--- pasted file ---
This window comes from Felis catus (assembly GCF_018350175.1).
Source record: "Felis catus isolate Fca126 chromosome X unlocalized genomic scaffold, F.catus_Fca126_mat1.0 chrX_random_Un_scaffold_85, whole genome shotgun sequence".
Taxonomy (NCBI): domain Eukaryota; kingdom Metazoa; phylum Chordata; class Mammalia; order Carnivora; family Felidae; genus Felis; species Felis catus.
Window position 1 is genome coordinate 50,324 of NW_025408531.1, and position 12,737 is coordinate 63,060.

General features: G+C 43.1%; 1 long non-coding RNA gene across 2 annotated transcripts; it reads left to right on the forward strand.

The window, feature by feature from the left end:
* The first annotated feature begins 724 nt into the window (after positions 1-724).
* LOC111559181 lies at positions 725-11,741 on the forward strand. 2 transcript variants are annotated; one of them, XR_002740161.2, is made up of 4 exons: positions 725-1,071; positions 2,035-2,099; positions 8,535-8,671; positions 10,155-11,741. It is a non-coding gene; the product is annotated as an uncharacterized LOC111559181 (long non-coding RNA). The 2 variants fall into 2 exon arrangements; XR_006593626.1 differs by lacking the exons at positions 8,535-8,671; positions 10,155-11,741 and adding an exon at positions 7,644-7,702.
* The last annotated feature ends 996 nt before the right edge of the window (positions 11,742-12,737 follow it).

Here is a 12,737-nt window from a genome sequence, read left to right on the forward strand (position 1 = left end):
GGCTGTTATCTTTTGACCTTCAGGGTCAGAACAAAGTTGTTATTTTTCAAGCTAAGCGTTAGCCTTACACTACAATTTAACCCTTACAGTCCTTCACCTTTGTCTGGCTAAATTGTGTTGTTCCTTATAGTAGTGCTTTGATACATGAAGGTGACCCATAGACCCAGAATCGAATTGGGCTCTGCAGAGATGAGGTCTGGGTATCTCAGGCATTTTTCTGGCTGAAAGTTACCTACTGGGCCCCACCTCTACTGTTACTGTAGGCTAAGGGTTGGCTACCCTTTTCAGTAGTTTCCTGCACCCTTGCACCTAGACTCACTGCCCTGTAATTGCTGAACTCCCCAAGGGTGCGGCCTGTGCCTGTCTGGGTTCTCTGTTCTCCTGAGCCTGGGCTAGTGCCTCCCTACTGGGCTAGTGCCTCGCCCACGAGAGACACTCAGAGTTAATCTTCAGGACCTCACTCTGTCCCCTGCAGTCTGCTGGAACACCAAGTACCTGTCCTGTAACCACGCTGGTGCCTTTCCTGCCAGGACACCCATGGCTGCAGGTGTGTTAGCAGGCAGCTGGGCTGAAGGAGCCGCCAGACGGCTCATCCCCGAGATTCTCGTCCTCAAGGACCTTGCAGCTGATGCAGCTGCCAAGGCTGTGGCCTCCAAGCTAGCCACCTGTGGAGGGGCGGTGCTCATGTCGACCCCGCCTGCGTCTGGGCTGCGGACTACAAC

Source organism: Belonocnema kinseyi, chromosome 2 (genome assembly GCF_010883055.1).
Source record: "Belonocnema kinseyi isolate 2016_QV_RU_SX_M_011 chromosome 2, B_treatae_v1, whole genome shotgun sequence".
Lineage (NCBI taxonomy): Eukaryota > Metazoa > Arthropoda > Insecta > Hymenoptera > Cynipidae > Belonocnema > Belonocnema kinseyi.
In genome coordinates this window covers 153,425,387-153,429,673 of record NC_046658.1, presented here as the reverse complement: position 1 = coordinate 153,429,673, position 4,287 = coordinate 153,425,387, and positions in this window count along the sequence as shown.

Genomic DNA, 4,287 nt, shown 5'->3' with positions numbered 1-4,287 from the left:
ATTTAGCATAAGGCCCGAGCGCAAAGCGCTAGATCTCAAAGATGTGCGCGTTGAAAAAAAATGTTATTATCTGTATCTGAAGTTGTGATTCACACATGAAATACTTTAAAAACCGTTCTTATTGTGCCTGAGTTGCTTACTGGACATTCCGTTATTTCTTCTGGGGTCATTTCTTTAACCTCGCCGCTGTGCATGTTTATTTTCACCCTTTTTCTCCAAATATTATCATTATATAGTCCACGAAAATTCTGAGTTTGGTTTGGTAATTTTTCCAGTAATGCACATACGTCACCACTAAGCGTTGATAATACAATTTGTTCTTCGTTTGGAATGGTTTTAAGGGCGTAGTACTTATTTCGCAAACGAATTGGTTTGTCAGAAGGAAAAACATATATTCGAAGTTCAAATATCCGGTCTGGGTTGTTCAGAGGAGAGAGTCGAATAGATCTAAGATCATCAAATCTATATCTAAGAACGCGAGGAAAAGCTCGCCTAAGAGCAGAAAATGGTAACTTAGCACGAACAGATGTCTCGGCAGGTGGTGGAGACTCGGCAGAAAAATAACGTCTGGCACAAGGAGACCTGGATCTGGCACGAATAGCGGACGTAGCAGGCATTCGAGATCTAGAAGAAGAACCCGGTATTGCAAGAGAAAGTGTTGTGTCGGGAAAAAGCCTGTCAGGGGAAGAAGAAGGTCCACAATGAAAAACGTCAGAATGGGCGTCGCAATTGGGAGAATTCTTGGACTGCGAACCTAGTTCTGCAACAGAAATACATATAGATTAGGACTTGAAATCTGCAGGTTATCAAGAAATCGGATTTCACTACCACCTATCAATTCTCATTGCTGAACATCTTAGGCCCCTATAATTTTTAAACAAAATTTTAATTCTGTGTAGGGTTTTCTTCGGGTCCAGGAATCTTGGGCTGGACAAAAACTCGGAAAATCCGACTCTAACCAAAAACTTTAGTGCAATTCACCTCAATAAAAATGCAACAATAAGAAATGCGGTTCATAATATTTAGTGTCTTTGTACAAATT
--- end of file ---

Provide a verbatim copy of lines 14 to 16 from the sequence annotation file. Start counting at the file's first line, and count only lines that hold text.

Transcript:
Lineage (NCBI taxonomy): Eukaryota > Metazoa > Arthropoda > Insecta > Hymenoptera > Cynipidae > Belonocnema > Belonocnema kinseyi.
In genome coordinates this window covers 153,425,387-153,429,673 of record NC_046658.1, presented here as the reverse complement: position 1 = coordinate 153,429,673, position 4,287 = coordinate 153,425,387, and positions in this window count along the sequence as shown.

Genomic DNA, 4,287 nt, shown 5'->3' with positions numbered 1-4,287 from the left: